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I admit I'm reallllly late to the Caitlyn Jenner coverage party, category: fashion. I had a lot going on in the wedding department in June, and my first chance to read the Vanity Fair profile of Jenner by Buzz Bissinger was on the plane and en route to our honeymoon destination.
My first thought was man, what a good story! Bissinger spent months embedded with Jenner and interviewed as many family members as possible for a complex picture. Then, as I looked at the photos of Jenner in sparkly and form-fitting gowns, something else came to mind: Hey, I could wear this dress. And this one. And not in a "could physically put it on in my size if they have it" kind of way, but an "I could buy this experience for myself for a special occasion" way.
Jenner wore an all-over gold sequin Badgley Mischka dress with cap sleeves and an open back for part of the shoot. This dress retails for $610 at Lord & Taylor. Gross, BUT!
You can rent it for $120 or $90, depending on your size and the shade of gold. I know this because I am a recovering late-night Rent the Runway dress-browsing addict, and I considered this exact dress for one of my bridesmaid's dresses about 800 times.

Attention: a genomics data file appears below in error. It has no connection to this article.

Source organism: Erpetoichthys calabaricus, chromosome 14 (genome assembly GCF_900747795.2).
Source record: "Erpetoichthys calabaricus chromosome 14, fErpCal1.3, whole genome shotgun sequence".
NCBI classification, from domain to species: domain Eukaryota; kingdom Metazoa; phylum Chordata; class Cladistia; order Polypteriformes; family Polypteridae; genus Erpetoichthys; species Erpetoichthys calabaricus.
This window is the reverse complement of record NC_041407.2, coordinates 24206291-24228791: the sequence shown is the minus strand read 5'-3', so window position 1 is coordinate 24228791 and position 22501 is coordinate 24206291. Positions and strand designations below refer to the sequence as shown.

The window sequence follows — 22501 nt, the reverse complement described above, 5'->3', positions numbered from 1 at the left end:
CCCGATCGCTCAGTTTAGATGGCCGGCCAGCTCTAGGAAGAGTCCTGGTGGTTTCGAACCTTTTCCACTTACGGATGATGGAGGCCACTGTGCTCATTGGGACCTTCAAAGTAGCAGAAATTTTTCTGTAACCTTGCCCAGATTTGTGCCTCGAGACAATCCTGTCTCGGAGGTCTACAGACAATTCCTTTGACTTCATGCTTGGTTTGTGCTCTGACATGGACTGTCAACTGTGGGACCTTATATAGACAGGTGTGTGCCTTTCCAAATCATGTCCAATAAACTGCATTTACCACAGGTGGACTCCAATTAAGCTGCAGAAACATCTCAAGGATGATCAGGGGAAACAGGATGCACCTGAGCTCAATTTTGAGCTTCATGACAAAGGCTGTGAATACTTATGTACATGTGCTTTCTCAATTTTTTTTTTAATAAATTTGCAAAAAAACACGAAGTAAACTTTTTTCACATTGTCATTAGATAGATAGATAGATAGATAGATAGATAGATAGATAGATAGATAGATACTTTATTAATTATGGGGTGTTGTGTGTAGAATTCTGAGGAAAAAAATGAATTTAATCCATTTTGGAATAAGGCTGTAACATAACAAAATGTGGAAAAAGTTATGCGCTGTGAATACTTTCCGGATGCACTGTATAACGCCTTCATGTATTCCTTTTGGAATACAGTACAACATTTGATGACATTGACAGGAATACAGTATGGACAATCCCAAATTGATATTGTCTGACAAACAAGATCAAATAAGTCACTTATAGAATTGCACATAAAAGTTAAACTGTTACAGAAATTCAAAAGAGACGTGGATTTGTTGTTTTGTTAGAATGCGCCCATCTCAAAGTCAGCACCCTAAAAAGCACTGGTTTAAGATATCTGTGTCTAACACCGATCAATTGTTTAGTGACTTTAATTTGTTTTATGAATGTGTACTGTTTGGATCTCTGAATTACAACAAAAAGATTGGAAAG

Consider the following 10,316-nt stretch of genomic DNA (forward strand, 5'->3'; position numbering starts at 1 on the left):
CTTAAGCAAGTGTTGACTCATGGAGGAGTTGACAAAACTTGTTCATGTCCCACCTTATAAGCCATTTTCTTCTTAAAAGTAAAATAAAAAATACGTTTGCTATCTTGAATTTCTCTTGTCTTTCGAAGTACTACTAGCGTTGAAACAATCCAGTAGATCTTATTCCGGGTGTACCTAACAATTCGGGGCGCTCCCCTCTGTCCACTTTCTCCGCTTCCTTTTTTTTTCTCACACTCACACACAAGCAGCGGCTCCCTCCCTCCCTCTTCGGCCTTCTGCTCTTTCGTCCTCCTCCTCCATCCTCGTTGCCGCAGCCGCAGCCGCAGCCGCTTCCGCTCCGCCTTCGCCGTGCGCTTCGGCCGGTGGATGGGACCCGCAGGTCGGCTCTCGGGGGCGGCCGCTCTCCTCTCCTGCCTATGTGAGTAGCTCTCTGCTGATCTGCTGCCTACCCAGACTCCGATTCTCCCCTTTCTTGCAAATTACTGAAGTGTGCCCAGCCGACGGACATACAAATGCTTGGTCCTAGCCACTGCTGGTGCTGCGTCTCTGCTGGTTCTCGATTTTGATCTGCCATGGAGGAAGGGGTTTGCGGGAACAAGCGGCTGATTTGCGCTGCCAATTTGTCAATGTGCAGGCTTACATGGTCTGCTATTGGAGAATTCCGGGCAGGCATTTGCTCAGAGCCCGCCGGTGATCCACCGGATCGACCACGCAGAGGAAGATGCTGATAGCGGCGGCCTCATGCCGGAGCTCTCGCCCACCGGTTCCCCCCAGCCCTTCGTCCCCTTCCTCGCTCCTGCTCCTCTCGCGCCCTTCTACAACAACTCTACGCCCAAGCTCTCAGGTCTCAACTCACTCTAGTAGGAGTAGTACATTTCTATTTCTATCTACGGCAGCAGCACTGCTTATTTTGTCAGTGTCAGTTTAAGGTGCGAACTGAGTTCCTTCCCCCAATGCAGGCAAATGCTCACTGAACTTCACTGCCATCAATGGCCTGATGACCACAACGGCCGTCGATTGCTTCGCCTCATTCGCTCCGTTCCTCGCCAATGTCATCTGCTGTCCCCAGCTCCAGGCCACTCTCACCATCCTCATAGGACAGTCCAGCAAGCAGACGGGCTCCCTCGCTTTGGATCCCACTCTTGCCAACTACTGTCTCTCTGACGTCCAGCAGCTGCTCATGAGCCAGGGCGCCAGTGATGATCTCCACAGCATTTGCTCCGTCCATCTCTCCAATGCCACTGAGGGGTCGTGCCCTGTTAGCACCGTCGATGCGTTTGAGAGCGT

I love that Jenner chose something beautiful but accessible — even if she didn't realize it.
Next we have Jenner's bronze Halston Heritage dress with a plunging neckline.
It has a $595 retail value, according to Rent the Runway. But you can rent what appears to be a darker version of the sexy gown, called the Elvira, for $100.
Glamour has more about where to buy her other ensembles here.
What do you think? Would you pay a fraction of a price for your own Vanity Fair moment? Do you envy my evil eye for Rent the Runway looks?